Maze Runner: Read it or else!

26 Sep

So Danielle has finally reviewed a book that I have wanted to read ever since seeing this interview with the author – James Dashner – who said his inspiration for Maze Runner was Ender’s Game, one of my other favorite books of all time. From the sounds of it, Maze Runner is definitely worth checking out.

Anyone else read it? Leave a comment and tell us what YOU think.

Mr. F


I love my Kindle.

Now I love it even more because Maze Runner is on it.

Maze Runner is a Sci-fi book with mystery mixed in with it.

This book starts out with Thomas, a boy who only has enough memory to remember his name. He is taken up by some kind of elevator into Glade, a place where boys are ruling. Glade is a place with houses, farms, and woods, surrounded by a giant maze that moves its walls consistently, and in the night, lets horrible monsters called Grievers loose.

Boys come to Glade every month, like Thomas, in the elevator.

But this time, after Thomas, something happens that’s never happened before: A Girl.

After she arrives, everything goes wrong, the supplies stop coming. The Grievers start to eat one boy a night. Thomas and his friends have to figure out the maze before it’s too late.

This book is one of those books where you are totally surrounded by the sights and sounds of the book. That is my favorite type of book. My Kindle recommended this book to me.

I like constant action, mystery, and this book has it all! Like all books, it’s not perfect. It can be confusing at times, but this book is still on my top 10.

My Rating for Maze Runner:  Way 90


3 Responses to “Maze Runner: Read it or else!”

  1. Landon Carter September 27, 2011 at 1:03 am #

    The Maze Runner IS absolutely one of the best books I’ve read in quite a long time, and I tend to read a lot of books. Unfortunately, I was not as impressed with the sequel, The Scorch Trials. Hopefully, the third member of the trilogy, The Death Cure, doesn’t disappoint. I have a good feeling about the book, which comes out Oct. 11. What I thought was most interesting about The Maze Runner was how Thomas went from being a nothing and picked on all the time into someone all the Gladers looked up to.

    Rock on with all the great reviews!

    Signed, The Great Landini

    PS-Here’s an interesting idea you may want to look at: doing reviews of news-type literature. For example, you might be able to look at the fairness or thoroughness of articles, like these two I found pretty interesting in the NY Times: and I think that the two articles accurately reflect the feelings of the community, even if they aren’t particularly thorough articles. The first one shows the initial reaction everyone had to the CERN announcement, the excitement. The second one shows the skepticism that people had once they stopped and thought about it a bit, and talked to their physicist friends. I think a new scale would have to be devised though, perhaps based off of some Rush Limbaugh article as a zero point on your scale (see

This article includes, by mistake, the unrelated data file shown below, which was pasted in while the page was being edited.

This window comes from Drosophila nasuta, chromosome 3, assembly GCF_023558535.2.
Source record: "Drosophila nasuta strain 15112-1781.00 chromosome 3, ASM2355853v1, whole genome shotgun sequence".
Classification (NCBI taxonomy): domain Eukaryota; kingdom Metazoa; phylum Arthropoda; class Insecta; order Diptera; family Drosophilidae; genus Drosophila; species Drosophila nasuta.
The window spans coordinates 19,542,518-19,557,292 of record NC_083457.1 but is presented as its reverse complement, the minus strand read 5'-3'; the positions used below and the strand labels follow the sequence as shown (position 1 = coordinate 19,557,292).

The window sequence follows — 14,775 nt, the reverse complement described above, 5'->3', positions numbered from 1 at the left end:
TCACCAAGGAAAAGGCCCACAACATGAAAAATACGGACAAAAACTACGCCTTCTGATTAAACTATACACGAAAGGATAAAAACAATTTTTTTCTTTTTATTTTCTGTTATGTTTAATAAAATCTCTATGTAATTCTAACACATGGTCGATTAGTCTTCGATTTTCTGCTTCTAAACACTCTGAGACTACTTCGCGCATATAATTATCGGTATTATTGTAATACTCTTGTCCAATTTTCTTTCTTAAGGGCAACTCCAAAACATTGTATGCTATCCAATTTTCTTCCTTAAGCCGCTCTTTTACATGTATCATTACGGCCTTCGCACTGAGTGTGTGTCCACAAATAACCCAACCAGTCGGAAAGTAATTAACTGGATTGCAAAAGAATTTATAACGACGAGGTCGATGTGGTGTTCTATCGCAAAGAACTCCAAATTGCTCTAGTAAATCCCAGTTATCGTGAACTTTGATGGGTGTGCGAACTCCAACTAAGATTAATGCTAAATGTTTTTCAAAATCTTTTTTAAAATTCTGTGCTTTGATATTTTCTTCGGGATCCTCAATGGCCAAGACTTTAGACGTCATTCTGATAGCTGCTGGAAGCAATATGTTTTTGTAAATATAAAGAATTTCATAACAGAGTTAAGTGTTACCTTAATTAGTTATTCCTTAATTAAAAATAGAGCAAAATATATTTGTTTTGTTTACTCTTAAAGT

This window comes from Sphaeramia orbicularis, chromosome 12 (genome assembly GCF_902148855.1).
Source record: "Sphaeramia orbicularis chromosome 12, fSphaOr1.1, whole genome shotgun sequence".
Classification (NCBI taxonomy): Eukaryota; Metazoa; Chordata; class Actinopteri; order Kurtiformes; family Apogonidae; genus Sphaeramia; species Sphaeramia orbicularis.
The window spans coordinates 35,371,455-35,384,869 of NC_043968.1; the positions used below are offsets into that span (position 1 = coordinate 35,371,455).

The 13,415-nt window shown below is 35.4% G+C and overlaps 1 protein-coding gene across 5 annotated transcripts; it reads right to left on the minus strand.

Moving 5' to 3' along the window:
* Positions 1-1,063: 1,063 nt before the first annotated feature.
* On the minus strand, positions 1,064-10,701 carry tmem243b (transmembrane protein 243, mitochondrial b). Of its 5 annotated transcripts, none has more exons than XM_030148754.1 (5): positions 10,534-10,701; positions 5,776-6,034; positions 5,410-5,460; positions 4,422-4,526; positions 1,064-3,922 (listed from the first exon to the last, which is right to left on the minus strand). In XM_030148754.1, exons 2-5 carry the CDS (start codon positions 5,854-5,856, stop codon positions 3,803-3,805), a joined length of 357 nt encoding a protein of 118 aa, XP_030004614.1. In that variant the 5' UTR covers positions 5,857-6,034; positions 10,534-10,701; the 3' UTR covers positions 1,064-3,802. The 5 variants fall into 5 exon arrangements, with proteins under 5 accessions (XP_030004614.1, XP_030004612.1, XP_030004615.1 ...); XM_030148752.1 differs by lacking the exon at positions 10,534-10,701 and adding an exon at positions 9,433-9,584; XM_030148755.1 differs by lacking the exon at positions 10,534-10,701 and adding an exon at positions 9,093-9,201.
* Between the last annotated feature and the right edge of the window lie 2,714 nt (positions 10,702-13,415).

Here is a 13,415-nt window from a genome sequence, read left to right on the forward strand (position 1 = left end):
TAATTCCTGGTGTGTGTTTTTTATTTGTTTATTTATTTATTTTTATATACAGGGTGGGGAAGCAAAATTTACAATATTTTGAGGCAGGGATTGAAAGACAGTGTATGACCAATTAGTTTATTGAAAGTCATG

• wferriter September 27, 2011 at 7:48 pm #

      Good to see you, Landini!

      And glad to know you like Maze Runner too. I’m going to have to check it out simply because I trust you.

      How would you compare it to Ender’s Game?

      That’s one of my favorite books of all time…and it was the author’s inspiration for Maze Runner.

      Mr. F

  2. Landon Carter September 28, 2011 at 12:39 am #

    I would actually have to say that I preferred Maze Runner to Ender’s Game. I also read Ender’s Game, and I loved it, but I think Maze Runner may be a more mature book. Maze Runner is not more mature in terms of reading level or anything like that (it’s actually more basic in that regard, one of its only weaknesses), but I believe that Maze Runner was more mature in that it wasn’t as straightforward as Ender’s Game. The only twist in Ender’s Game was at the end, when we learned about the cruelty of the humans. With Maze Runner, it seemed like every page held something new and unexpected. And I do mean that in the best way. The book wasn’t disconnected and didn’t take random directions, but there was just less than enough information given for you to piece everything together on your own.

    Maze Runner to me represented a cross between Ender’s Game and And Then There Were None, an excellent mystery novel by Agatha Christie (and I’m not normally a fan of mystery novels). Essentially, Maze Runner just throws you in the middle of the action and leaves you to figure it out. Maze Runner hints at many events, and provides parts of clues, so that when everything comes together in the end, it’s incredible how many events fall into place at once, which I take to be evidence of a master storyteller. James Dashner clearly didn’t just write the book as he went along, he wrote the book backwards, with the end in mind from the beginning. In Ender’s Game, everything progresses linearly, with one event following logically from the other. In Maze Runner, the book is almost like an upside-down tree. You start in many different directions in the smaller branches, and things start falling into place and connections are made so that you can pick up some major events, the main branches, and then all of a sudden, everything comes together into the trunk, where everything is united and explained (aside from a few things that are left for the later books in the trilogy).

    I would definitely recommend checking this book out from the library, but whether you check out Scorch Trials as well is up to you. I was not as much of a fan of that book.

    Happy Reading!
    Signed, The Great Landini

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